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Dan Morain

State official picks fight with King Coal. But King Coal has secret weapon – Democrats

Suddenly, California Insurance Commissioner Dave Jones is at the front of the national war over coal and climate change. And thanks to our Legislature, Jones seems to be losing to the Republican attorney general of the oil state of Oklahoma.

Yes, politics get weird.

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Oklahoma Attorney General Mike Hunter and 11 other Republican attorneys general, plus Kentucky Gov. Matt Bevin, rode cavalry-like to the rescue of the insurance and fossil fuel industries in June by sending Jones a saber-rattling letter threatening to sue him.

It was off-the-wall, to be sure. But then Jones had been pushing the boundaries of his power. Nothing wrong with that. Like all politicians, Jones is ambitious and looking to move up, running to become California attorney general in 2018. By law, insurance commissioners can issue what are known as “data calls,” essentially requesting that insurance companies turn over information about themselves.

Jones’ predecessor, Republican Steve Poizner, used the power to call on insurance companies to disclose data related to holdings in Iran. Creative guy that he is, Jones has called on insurance companies to provide data detailing their investments in oil, gas and coal. He also requested that they divest from coal, warning that coal holdings threaten insurance companies’ financial stability.

Insurance companies grumble but understand it’s wise to comply, given Jones’ power and the size of the California insurance market, which, depending on how it’s counted, is third or fourth largest in the world.

So today, on Jones’ website, consumers can see that Allstate Insurance Co. divested more than $1 billion in coal holdings. Others did not agree to divest. You also can see that State Farm Mutual Automobile Insurance has $8.2 billion invested in fossil fuel, and that Northwestern Mutual Life has $23 billion invested in fossil fuel. And so on.

That got under the skin of Oklahoma’s new attorney general, Mike Hunter, or at least his donors, many of whom are from the energy and insurance industries. Oklahoma Gov. Mary Fallin appointed Hunter in February to replace Scott Pruitt, who was Oklahoma’s attorney general before President Donald Trump appointed him to run the Environmental Protection Agency. Pruitt had made a name for himself by doing the bidding of energy companies in lawsuits to block Barack Obama’s energy and environmental policies.

Understanding he had big shoes to fill, Hunter signed the June 19 letter calling Jones’ data call related to coal and fossil fuel misguided “and inconsistent with the principle of comity among the United States.” Making clear whom he represents, Hunter wrote: “It is our responsibility to protect the interests of those insurance companies harmed by your new initiative, as well as the many energy businesses, their employees and their customers who are the targets of your attempt at public shaming.”

“Only energy industries that are important to states like ours are targeted by your divestment campaign,” the letter said. And it concludes: “If you continue to call for divestment and require discriminator disclosures of fossil fuel investments, we will be forced to consider the legal avenues of relief available to protect our insurance carriers, energy consumers and consumers.”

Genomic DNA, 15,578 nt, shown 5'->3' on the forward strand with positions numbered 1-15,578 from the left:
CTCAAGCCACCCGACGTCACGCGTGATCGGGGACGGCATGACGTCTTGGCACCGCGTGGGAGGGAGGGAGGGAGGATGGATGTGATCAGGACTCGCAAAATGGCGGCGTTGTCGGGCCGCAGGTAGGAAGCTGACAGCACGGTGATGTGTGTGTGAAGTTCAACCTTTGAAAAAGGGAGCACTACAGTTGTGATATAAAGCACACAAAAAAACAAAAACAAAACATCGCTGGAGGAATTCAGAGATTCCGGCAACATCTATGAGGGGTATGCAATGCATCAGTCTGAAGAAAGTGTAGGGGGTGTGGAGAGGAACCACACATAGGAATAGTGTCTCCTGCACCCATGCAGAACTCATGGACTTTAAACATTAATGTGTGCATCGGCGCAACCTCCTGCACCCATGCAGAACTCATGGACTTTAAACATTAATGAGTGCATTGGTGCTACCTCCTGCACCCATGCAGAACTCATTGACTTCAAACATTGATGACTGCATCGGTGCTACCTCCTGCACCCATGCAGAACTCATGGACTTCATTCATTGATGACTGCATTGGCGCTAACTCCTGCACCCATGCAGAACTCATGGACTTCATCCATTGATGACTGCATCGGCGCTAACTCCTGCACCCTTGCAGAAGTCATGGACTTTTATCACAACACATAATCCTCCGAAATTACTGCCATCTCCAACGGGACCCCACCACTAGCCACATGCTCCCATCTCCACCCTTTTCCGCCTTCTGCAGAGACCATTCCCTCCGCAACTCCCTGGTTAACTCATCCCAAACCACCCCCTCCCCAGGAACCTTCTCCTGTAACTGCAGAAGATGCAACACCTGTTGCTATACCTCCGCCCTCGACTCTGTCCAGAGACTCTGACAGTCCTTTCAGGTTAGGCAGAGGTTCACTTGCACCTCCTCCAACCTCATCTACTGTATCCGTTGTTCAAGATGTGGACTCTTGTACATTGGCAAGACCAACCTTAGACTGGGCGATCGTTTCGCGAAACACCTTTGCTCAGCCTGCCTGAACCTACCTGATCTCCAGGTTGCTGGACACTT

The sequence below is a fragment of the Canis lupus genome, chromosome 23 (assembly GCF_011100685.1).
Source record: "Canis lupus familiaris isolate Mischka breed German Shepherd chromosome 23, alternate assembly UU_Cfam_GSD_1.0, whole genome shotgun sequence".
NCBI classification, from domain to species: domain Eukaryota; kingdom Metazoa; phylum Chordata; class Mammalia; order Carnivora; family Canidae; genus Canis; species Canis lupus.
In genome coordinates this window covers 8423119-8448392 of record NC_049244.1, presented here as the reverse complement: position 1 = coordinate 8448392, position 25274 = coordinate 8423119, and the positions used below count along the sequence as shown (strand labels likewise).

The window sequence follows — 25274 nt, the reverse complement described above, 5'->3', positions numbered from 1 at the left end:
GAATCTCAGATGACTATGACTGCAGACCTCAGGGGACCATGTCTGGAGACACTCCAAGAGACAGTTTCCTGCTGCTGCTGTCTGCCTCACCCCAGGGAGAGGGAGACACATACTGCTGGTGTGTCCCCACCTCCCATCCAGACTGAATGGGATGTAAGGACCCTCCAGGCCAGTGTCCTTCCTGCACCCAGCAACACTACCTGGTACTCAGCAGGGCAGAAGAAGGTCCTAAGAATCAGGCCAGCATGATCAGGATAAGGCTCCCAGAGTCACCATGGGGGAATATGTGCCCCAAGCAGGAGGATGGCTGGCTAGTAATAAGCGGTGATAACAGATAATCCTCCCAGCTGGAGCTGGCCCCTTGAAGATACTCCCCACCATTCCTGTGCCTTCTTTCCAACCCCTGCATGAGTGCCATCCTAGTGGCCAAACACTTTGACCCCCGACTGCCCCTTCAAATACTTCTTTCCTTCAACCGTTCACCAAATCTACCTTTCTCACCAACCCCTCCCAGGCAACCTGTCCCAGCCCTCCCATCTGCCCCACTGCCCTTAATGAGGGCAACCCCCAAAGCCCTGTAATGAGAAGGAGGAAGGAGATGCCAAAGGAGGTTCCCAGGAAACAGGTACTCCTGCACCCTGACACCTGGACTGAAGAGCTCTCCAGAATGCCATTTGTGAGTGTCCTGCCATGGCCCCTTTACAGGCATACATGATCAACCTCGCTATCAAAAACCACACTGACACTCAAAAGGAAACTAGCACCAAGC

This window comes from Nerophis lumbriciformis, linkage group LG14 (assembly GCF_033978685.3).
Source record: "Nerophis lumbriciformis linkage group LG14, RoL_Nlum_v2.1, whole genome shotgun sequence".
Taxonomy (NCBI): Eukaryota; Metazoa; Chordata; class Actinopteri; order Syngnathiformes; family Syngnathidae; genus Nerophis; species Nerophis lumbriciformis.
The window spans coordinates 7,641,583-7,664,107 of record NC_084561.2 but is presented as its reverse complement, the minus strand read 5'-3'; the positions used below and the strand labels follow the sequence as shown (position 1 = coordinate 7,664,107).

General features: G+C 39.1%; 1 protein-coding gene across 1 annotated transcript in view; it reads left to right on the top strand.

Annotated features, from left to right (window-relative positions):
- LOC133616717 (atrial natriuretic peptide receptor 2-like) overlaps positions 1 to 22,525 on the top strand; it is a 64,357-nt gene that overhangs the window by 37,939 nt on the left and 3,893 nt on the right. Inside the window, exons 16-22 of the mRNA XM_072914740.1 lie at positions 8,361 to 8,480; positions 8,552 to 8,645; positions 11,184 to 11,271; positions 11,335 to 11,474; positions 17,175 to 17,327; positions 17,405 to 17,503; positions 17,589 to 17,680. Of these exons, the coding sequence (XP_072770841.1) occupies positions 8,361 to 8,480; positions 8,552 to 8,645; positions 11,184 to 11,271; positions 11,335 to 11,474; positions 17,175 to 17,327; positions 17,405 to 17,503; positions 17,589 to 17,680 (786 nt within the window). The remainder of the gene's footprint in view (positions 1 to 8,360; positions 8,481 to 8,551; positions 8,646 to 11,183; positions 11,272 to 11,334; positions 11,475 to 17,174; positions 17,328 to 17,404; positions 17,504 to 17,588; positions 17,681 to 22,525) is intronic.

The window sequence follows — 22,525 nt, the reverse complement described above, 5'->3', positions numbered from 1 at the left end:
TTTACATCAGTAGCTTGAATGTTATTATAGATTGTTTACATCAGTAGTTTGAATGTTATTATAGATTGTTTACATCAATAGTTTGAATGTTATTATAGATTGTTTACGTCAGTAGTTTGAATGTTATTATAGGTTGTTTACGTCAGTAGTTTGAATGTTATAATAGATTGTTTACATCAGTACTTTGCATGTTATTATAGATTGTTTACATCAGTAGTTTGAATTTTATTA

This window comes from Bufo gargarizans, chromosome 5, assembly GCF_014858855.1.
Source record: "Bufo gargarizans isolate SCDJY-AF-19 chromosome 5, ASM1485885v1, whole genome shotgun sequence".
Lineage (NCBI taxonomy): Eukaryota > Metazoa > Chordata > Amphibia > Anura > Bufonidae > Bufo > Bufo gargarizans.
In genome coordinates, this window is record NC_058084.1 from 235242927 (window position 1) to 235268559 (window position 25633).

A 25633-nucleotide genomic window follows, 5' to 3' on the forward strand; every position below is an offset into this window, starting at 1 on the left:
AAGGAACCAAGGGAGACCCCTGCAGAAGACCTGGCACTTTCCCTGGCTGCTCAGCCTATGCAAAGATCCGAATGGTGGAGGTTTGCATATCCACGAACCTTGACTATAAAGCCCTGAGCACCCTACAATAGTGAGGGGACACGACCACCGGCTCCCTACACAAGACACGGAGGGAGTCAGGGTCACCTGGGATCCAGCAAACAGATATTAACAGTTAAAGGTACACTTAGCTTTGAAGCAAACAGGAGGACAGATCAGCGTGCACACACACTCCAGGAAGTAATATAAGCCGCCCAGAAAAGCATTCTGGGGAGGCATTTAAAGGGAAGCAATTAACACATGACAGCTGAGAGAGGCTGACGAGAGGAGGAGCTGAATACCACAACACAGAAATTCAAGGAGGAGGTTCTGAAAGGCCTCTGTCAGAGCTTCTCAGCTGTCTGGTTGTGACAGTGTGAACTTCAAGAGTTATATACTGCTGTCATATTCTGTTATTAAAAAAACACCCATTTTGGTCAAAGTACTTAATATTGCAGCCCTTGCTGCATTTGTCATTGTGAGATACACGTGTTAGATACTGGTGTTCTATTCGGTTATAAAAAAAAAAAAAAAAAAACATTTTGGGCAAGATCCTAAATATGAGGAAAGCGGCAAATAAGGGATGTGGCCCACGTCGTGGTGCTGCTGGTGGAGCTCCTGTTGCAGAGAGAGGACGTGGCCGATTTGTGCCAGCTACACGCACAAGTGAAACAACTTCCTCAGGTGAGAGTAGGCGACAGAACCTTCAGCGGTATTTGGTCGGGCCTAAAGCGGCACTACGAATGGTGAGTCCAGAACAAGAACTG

Hunter was playing to crowds in Tulsa and Enid. Out West, in green California, Jones could only hope that Hunter will sue. It’d be a surefire way to raise Jones’ profile. But alas, Hunter has been quiet since sending the letter.

Not so the lobbyists in the Capitol.

At Jones’ urging, Sen. Steve Bradford, D-Gardena, introduced Senate Bill 488, a well-meaning effort to promote diversity in the insurance industry. The bill would expand a requirement that insurance companies doing business in California disclose whether their suppliers are minority-, women-, veteran-, disabled veteran-, or LGBT-owned. It also would force insurance company boards to disclose the diversity makeup of their boards.

The Senate Insurance Committee weakened it some, but not so much that Jones would oppose it. The Senate approved it 38-0. In the Assembly Insurance Committee last month, however, the issue turned.

At the urging of the insurance industry, Insurance Committee Chair Tom Daly, D-Anaheim, agreed to an amendment that, to an unpracticed eye, is innocuous. But it would bar Jones from asking for insurance company holdings in fossil fuels without specific legislative approval. Insurance companies, which requested the amendment, declared their support for the bill.

“The notion we’re going to affect climate change through the Insurance Department is preposterous,” lobbyist Theo Pahos said on behalf of the Association of California Insurance Companies at the Assembly Insurance Committee hearing.

Environmentalists have mobilized, signing a letter to the Legislature demanding that the language be stripped from the bill. Jones is opposing the measure he once sought, unless the restrictions are stripped from the measure.

“The very powerful oil, gas and coal industry feels threatened about anyone asking questions about what they’re doing,” Jones told me.

And so the insurance commissioner has gotten his fight, and his bit of the spotlight, and Mike Hunter, attorney general of the great state of Oklahoma, has done his solid for his constituent fossil fuel interests. For the moment, without firing a shot, King Coal appears to have won.

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